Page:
Macbeth finds the idea of killing King Duncan to be repugnant for several reasons. As Duncan sleeps in Macbeth's castle, shortly before his murder, Macbeth thinks of all the reasons Duncan should not be slain. There are matters of honor and responsibility. Macbeth says that Duncan is "here in double trust." This means, as he explains, that Macbeth is King Duncan's subject and also his "kinsman," suggesting a family tie. He continues that he is also Duncan's host "[w]ho should against his murderer shut the door, / Not bear the knife myself." In other words, Duncan trusts Macbeth without question and sleeps peacefully, unaware of his impending death.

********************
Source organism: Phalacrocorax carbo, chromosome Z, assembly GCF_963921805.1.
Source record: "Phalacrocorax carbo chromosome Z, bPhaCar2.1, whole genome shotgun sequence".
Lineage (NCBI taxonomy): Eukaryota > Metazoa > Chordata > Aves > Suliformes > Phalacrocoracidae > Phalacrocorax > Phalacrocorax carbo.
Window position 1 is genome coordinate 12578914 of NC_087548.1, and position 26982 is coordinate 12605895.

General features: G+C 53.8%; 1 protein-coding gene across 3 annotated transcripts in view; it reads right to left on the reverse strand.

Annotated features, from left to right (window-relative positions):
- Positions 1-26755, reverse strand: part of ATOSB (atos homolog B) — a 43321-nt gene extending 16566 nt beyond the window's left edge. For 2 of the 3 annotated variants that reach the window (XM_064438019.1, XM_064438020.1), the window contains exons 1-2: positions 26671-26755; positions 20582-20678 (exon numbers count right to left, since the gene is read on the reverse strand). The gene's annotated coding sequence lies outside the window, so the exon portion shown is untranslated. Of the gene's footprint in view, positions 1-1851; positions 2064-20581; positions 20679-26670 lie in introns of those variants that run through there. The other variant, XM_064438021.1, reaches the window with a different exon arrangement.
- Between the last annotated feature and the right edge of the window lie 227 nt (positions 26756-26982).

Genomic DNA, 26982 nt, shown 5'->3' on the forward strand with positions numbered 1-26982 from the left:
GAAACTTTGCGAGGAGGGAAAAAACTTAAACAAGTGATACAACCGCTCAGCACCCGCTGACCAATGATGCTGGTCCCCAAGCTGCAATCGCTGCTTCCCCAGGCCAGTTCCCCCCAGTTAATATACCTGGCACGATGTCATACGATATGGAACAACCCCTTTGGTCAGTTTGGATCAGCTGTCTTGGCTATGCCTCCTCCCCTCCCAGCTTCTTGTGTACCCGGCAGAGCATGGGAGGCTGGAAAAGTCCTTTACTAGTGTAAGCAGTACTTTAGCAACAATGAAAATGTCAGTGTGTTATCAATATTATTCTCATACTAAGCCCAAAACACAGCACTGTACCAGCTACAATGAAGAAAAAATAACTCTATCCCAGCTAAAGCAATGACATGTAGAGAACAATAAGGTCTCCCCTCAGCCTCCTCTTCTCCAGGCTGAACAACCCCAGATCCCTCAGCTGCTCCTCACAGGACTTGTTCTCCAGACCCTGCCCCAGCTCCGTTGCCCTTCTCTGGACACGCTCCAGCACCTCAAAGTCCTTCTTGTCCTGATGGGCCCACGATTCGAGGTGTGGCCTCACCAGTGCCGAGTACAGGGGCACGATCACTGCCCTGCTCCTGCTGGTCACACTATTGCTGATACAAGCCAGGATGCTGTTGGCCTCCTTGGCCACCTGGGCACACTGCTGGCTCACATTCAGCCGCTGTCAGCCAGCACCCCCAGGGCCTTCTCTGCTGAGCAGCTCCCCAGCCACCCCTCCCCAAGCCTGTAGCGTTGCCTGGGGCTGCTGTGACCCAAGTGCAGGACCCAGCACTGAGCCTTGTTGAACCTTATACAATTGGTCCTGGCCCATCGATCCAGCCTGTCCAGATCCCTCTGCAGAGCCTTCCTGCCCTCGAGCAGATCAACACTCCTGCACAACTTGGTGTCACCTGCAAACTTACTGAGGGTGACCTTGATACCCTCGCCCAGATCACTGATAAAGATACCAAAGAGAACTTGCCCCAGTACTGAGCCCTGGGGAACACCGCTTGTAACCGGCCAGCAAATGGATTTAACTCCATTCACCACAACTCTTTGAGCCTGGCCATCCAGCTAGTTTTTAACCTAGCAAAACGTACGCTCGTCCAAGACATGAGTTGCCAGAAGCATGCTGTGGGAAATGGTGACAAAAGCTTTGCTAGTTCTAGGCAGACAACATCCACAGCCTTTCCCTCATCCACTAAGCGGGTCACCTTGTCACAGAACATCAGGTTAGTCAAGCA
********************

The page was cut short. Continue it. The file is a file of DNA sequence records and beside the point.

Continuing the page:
After examining his responsibility in the matter, Macbeth also speaks of Duncan's many personal virtues and what an excellent king he has been. Killing him will be a "deep damnation," so terrible that "tears shall drown the wind."
Despite these strong feelings against what he is about to do, Macbeth does it anyway, murdering Duncan in his sleep.